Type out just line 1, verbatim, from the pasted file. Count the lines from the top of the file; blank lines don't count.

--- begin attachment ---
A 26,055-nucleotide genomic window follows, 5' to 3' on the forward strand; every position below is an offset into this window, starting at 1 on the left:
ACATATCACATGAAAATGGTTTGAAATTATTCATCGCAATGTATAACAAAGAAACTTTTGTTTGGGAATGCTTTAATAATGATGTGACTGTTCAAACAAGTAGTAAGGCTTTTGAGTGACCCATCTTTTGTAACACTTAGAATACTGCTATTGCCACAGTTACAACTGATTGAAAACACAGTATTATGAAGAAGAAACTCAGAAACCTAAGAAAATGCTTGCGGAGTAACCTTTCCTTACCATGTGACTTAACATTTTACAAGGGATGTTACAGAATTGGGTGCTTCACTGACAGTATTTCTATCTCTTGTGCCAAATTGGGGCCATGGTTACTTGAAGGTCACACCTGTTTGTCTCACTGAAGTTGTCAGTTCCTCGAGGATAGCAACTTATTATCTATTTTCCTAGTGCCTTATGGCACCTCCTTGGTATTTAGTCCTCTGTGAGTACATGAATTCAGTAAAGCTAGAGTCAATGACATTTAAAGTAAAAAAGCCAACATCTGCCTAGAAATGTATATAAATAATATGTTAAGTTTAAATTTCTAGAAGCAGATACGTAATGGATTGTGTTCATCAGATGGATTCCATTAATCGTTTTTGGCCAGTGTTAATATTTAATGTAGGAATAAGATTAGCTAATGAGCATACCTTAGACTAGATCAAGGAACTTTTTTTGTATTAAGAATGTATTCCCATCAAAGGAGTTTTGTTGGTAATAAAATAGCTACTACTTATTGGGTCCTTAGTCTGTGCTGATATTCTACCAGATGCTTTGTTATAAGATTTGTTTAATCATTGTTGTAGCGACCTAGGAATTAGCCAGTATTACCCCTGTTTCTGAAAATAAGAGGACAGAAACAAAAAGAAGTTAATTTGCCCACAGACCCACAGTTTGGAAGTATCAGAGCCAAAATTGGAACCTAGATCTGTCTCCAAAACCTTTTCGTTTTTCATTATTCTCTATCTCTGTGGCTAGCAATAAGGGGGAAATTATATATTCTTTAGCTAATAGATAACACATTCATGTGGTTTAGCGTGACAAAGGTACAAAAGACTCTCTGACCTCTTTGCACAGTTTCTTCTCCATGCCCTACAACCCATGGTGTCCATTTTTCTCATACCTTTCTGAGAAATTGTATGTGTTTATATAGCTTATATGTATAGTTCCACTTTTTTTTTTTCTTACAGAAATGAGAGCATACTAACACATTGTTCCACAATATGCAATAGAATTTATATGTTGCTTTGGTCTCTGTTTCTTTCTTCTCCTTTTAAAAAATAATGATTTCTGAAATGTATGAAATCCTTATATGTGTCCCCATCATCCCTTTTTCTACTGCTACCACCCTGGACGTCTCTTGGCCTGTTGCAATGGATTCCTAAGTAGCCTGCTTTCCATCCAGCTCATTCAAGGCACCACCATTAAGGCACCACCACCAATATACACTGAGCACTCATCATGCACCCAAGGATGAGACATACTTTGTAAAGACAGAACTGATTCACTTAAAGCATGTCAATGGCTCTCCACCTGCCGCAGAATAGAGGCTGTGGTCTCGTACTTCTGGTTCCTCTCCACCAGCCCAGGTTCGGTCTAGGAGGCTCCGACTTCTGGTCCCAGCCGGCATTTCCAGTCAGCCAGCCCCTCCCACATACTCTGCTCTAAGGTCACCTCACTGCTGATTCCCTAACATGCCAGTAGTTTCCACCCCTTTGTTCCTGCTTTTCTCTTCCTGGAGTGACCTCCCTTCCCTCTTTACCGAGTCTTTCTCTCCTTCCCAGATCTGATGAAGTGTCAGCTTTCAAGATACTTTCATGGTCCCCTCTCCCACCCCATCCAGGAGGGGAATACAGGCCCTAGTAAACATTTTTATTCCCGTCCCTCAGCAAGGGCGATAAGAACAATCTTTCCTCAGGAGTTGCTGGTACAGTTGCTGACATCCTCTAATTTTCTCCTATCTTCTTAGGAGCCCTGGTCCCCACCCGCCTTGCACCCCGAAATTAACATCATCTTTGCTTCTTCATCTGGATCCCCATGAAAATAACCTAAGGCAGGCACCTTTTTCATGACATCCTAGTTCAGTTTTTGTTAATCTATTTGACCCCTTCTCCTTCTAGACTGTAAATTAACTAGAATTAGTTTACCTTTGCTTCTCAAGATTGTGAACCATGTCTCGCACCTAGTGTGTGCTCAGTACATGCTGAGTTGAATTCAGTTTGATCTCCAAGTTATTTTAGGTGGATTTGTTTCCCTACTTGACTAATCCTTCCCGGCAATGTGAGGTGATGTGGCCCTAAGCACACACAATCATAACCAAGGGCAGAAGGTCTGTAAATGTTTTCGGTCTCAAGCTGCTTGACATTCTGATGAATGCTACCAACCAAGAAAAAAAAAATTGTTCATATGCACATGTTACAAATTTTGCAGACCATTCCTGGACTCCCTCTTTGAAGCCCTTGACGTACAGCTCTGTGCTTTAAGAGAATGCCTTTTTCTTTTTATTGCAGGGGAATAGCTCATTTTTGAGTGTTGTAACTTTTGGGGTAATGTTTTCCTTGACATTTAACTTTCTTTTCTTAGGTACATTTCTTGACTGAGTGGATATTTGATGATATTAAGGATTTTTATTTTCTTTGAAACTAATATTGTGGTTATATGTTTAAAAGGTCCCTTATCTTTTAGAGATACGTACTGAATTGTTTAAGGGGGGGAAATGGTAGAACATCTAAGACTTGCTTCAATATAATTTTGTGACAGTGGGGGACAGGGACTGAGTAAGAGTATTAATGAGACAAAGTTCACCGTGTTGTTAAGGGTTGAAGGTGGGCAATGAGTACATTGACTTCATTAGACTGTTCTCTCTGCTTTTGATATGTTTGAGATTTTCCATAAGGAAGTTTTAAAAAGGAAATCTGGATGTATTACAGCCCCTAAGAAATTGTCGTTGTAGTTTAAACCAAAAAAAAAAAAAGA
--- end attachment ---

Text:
A 26,055-nucleotide genomic window follows, 5' to 3' on the forward strand; every position below is an offset into this window, starting at 1 on the left: